The management of a 28 mgd potable water system at the Rogers (Ark.) Water Utilities recently reported it has installed a customized, prefabricated pump station to enhance reliability for a long-needed emergency storage capacity upgrade.
Selection of the prefabricated station, manufactured by Flowtronex PSI Inc., an ITT Industries company, was regarded as a highly desirable alternative to purchasing station components separately and assembling them at the site. “We have been short of emergency storage in our water system for a long time, and there is no end in sight to the rapid population growth in our service area,” said Tom McAlister, superintendent of the Rogers Water Utilities. “We had only 1.5 million gallons of ground storage and 4.5 million gallons elevated. Our 1996 engineering study showed a need for an additional eight million gallons in-ground and another two million elevated to meet the health department’s guideline of a day’s worth of usable storage in case of a supply interruption.
“We couldn’t put all we needed above ground because the expense was prohibitive, and the prefabricated option for the pump station provided the reliability we wanted for the underground addition.”
McAlister went on to say that his plant’s system averages 7.5 mgd to about 21,000 metered users—with 60% residential and the balance commercial/industrial.
The water disbursed by the Rogers Water Utilities is purchased from a wholesaler who pumps to the elevated tanks that provide system pressure for all distribution. Resolution of complex operational issues with the communities delayed the deployment of the underground storage addition until last December, when the prefabricated 15,000 gpd capacity Lilac Street Pump Station was delivered. The underground tank was scheduled for installation concurrent with WWD’s presstime.
“When we saw the Flowtronex station at a conference, advertised as prefab to spec, prewired with all the PLC’s and VFD’s in place, it made a lot of sense from a construction standpoint—much better than stick-building it up on site,” McAlister said. “They shipped it to us on five skids. All we had to do was bolt it together and hook it up to power. The station was designed to meet maximum day demand and was plumbed to add a second ground storage tank in the future.”
“When an operation is as complex as ours, with inputs from a SCADA system and automation of level and pressure sensors, we knew from experience that if complex controls were properly integrated with the pump station, we would have less problems,” he continued. “When you look at the control panel, you see each pump has its own PLC and VFD, and there are literally thousands of wires. The manufacturer committed to working with the general contractor to get all the inputs and controls right.”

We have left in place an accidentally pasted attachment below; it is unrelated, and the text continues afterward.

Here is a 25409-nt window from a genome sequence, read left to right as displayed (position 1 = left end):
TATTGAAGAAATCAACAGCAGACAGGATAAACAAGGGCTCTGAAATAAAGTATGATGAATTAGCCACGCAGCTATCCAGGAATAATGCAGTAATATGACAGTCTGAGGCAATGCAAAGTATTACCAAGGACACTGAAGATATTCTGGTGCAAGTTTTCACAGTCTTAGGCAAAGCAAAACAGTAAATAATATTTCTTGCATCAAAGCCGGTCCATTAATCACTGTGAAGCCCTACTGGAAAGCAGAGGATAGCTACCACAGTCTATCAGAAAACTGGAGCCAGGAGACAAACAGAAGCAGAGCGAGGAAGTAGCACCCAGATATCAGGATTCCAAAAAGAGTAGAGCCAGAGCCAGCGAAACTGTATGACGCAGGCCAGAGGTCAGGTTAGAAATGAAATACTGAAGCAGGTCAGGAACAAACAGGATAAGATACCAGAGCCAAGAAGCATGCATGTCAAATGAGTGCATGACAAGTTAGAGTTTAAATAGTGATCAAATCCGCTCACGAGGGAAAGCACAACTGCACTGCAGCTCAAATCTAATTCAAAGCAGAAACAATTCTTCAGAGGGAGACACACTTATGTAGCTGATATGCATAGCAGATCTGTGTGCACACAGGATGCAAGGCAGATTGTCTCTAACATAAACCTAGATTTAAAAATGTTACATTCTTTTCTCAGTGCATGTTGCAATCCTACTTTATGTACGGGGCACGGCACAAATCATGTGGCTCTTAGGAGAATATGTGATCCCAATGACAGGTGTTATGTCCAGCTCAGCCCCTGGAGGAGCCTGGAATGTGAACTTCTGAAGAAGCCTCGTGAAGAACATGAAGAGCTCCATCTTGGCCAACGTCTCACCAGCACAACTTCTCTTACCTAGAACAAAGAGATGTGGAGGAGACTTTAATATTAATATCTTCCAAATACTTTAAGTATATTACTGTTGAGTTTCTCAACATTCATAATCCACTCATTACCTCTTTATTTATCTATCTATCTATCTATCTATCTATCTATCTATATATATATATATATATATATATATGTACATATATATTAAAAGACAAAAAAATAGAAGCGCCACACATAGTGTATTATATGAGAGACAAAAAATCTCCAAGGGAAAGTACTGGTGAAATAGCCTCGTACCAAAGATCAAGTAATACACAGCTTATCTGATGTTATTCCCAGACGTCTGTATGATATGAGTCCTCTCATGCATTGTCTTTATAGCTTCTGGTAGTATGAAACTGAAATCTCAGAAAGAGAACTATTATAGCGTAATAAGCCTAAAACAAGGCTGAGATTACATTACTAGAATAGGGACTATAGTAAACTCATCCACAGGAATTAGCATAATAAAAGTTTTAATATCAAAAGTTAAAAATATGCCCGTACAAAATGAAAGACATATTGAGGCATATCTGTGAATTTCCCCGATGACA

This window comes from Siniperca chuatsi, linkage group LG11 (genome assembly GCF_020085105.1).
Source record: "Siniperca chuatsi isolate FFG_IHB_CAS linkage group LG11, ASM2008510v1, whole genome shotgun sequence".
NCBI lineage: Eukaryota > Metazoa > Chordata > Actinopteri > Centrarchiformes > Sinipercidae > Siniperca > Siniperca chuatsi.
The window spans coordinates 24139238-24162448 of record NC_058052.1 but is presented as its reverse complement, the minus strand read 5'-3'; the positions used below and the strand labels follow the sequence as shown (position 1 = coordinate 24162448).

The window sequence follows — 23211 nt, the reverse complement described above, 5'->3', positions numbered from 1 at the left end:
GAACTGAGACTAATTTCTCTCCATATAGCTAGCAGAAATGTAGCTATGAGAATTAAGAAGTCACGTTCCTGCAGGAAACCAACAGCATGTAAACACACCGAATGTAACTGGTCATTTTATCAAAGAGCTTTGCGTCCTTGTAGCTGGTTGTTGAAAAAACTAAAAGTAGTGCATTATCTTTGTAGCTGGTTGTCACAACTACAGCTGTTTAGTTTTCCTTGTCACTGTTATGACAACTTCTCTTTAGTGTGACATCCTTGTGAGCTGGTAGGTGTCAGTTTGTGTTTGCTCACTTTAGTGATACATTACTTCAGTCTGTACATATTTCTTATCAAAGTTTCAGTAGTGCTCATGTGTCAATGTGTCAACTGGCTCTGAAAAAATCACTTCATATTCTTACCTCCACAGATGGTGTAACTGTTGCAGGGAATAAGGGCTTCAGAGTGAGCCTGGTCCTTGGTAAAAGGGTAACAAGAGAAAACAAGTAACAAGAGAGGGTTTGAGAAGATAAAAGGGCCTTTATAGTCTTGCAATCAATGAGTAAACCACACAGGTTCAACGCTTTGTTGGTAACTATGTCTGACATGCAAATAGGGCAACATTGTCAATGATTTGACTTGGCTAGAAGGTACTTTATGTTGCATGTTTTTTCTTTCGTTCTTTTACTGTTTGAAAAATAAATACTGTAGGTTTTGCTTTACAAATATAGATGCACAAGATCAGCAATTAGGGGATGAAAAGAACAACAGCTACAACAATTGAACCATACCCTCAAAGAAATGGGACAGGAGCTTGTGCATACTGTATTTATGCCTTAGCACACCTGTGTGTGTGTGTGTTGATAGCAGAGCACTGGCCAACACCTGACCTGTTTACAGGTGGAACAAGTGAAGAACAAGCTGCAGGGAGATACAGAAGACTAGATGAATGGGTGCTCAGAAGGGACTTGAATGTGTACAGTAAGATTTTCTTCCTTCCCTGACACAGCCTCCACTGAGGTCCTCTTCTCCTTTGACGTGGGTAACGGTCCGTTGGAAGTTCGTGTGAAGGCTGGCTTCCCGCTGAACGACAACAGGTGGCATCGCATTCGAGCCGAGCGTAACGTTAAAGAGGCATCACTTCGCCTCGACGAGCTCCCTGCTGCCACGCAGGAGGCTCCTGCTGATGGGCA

“We liked their capability to build it and make it work, almost like a plug-and-play,” McAlister added. “Even though we could’ve found a contractor to stick-build at the site, we knew most of them weren’t good at all the needed expertise and offered only a combination of strengths and weaknesses. Flowtronex’s strength was building it in a controlled environment in their own manufacturing facility, wiring in the PLC’s and VFD’s at the same time, and painting in a climate-controlled paint booth instead of on site in the cold weather. They also saved us a lot of engineering time that was needed for other projects.”
Stephen Ponder, a design engineer for the utility, said the vendor’s design assistance was greatly appreciated. “I set up a visit to their plant for our superintendent, our chief of engineering and our director of operations,” he said. “We wanted the capability for pumping 5,500 gpm into the system to refill elevated tanks, and we simply provided the flow and head conditions and other data for their worksheet. They designed around our specs, including sketching the piping arrangement, with everything going into the bid document.
“They provided single-source responsibility for a lot of complicated stuff. We knew doing it otherwise as a stick-build invited finger-pointing when things didn’t go right. It didn’t seem to be a big deal for them to reinvent the wheel each time they make one, and we were very confident in their capabilities.”
The Lilac Street Pump Station, shipped by truck as five separate skid-mounted modules, was built by Flowtronex in about six weeks from approval of submittals by the city. Total weight was about 65,000 lb. Dimensions of the final assembly are approximately 60 ft x18 ft.
While the company had built stations with higher flow range, the Lilac Street Pump Station was the largest in size it had fabricated to date.
A special need with this larger pump station, which went together as smoothly as a smaller one, was to customize the company’s standard variable frequency drives to be set up for control by another party’s SCADA system.
Accordingly, the contractor there took care of needs like preparing the foundation, erecting the building and bringing in power, while the station was being fabricated simultaneously at the plant. Thus, there was no installation delay for the building at the site.